Personal Stereo by Rebecca Tuhus-Dubrow
|Personal Stereo by Rebecca Tuhus-Dubrow|
|Reviewer: Kate Jones|
|Summary: A fascinating and informative, yet also nostalgic, look at the rise and fall of the personal stereo.|
|Buy? Maybe||Borrow? Yes|
|Pages: 160||Date: September 2017|
|Publisher: Bloomsbury Academic|
|External links: Author's website|
These tiny 'Object Lessons', a range of books which are more like a long-form essay, explore often seemingly mundane items. Personal Stereo packs a lot of information into a small space. Split into three distinct sections: Novelty, Norm, and Nostalgia, 'Novelty' traces the origin of the Sony Walkman, from its conception by two Japanese business men to it becoming a recognised entity on the streets of America. 'Norm' follows on from the universal success of the personal stereo, relating this to the technology which it set the groundwork for, such as the ubiquitous proliferation of MP3s, the iPod, and Smartphones, leading to the eventual downfall in the popularity of the Walkman. Finally, in 'Nostalgia', Tuhus-Dubrow examines our need to hark back to a simpler time, when the personal stereo seemed the height of freedom.
The author has worked hard to make this book readable, accessible and thorough in its enquiry into the popularity and downfall of the personal stereo. It would be easy to get bogged down in an academic study of society's music listening habits. But despite thoroughly investigating these issues, Tuhus-Dubrow manages to keep the feel of the book light and engaging. It has enough information in to feel academically researched, yet is written in an easily accessible fashion.
Personally, my favourite section of the book was 'Nostalgia', as it is a far more personal and introspective look at the author's experience of owning a Walkman, together with a look at why, culturally, we seem to be harking back to simpler, more tactile gadgets, which she identifies as a reaction to the constant stimulation overload of Smartphones. She puts the Walkman in the category of being like shopping at a charming pastry shop, whilst A Smartphone is like Walmart. She goes on to claim that a Walkman was a machine for daydreaming.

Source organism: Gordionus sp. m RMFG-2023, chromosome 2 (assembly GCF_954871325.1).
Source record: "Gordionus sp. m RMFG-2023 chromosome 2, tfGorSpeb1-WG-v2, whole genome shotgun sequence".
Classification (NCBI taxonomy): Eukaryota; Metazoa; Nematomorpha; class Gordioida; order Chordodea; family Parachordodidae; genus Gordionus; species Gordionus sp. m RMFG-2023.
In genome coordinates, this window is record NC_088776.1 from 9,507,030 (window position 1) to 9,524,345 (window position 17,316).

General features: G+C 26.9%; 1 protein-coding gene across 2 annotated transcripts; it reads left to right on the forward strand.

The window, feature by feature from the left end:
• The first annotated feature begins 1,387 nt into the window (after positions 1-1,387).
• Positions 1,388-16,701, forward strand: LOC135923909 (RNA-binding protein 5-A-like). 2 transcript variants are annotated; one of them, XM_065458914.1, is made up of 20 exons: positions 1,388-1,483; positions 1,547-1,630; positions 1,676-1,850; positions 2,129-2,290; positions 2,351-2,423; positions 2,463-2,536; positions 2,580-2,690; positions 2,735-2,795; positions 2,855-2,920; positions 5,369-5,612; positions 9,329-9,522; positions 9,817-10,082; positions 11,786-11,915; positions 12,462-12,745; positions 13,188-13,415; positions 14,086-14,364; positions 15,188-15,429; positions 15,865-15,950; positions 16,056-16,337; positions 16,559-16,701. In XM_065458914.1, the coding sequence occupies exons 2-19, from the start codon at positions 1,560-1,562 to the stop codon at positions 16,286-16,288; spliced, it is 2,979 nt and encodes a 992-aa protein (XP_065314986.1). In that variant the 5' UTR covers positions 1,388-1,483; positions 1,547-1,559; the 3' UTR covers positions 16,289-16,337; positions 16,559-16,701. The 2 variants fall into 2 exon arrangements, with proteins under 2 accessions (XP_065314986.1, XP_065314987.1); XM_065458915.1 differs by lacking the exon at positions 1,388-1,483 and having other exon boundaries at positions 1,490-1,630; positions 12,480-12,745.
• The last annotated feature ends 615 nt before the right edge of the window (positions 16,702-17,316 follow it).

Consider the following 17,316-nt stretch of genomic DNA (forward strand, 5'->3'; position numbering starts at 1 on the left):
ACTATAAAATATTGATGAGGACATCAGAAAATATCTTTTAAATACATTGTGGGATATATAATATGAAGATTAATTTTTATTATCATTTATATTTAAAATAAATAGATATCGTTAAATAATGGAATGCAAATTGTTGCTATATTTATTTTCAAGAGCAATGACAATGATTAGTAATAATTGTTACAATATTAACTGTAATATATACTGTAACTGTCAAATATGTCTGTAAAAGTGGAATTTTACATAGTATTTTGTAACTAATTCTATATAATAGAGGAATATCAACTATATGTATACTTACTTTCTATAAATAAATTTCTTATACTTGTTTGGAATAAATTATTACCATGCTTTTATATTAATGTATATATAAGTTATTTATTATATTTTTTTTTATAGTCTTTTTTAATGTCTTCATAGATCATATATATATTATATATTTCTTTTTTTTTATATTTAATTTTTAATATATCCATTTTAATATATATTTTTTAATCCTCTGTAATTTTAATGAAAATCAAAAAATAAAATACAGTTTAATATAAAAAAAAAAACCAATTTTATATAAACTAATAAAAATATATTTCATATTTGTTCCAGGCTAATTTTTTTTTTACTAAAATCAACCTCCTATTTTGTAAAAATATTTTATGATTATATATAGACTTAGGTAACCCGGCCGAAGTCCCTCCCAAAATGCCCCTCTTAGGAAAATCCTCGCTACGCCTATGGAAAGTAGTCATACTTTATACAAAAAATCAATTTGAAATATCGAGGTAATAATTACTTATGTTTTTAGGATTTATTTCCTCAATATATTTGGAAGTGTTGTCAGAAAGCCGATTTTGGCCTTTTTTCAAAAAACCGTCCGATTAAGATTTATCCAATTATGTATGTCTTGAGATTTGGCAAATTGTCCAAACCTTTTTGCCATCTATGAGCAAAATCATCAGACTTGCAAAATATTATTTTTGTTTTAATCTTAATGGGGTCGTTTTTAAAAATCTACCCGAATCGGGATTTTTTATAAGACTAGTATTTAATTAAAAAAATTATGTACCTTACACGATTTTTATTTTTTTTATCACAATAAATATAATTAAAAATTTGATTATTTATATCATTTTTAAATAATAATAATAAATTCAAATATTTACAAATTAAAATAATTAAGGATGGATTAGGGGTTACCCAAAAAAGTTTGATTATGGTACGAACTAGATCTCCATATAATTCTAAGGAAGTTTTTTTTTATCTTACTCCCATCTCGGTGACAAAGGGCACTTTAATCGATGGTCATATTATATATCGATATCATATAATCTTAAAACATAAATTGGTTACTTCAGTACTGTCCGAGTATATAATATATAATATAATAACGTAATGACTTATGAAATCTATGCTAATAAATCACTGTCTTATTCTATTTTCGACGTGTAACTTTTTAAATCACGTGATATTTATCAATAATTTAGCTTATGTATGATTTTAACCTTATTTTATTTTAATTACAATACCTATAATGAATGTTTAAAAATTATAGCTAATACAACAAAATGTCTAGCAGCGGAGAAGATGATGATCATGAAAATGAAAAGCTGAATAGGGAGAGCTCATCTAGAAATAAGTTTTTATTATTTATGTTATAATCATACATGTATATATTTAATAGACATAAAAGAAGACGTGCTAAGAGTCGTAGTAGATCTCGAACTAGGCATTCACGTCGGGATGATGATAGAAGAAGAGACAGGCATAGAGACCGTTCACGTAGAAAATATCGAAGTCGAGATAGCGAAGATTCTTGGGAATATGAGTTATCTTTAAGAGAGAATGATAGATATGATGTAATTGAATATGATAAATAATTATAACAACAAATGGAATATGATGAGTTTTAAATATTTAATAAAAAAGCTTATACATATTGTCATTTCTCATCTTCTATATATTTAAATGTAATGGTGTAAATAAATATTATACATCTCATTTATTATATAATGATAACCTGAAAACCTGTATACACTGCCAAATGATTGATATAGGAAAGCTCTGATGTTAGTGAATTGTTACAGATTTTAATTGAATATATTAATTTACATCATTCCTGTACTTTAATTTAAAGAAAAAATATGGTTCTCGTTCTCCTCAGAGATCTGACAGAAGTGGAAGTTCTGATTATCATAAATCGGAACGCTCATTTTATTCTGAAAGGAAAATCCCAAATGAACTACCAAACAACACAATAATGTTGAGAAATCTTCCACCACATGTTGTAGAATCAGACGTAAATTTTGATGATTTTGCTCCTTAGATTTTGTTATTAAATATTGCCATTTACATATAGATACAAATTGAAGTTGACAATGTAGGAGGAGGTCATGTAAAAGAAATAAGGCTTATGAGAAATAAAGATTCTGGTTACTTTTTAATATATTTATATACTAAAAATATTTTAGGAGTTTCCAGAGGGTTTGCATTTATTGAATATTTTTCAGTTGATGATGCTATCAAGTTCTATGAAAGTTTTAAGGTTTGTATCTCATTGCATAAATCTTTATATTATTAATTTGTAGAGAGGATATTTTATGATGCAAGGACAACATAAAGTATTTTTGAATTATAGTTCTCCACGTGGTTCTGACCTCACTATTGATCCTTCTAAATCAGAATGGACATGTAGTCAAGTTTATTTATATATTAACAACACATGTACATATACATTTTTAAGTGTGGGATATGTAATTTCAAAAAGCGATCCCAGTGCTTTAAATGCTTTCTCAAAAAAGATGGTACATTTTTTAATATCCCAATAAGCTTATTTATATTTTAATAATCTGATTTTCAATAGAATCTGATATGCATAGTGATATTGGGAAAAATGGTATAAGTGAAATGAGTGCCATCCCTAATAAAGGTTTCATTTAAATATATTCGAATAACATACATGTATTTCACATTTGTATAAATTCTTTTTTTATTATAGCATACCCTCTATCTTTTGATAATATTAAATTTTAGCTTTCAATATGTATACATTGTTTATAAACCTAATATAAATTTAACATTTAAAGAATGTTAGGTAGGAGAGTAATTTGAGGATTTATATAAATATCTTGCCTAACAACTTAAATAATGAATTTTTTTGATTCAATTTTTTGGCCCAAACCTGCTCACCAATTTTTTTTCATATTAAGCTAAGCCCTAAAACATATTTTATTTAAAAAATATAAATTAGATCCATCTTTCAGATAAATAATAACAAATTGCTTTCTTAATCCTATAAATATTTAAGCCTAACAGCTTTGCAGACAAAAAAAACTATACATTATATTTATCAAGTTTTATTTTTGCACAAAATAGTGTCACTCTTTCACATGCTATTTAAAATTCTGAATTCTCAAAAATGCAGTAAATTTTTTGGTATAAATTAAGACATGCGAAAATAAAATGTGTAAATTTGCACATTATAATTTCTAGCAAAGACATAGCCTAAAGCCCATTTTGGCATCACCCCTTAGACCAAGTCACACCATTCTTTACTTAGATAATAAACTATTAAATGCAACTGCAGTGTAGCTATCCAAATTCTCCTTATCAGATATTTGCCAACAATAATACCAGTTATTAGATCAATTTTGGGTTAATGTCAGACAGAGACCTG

Although I enjoyed the final 'Nostalgia' section, I think anybody with an interest in design, business, technology, or social and cultural history, will find the first section, 'Novelty', an interesting delve into the development of Sony as a company, its founders, and its famous Walkman.
I enjoyed this book; at 160 pages, it is ideal to take on a short journey. I shall be seeking out more of these tiny imprints.
If you liked this, you might like Bookshelf (Object Lessons) by Lydia Pyne
You can read more book reviews or buy Personal Stereo by Rebecca Tuhus-Dubrow at Amazon.co.uk
You can read more book reviews or buy Personal Stereo by Rebecca Tuhus-Dubrow at Amazon.com.
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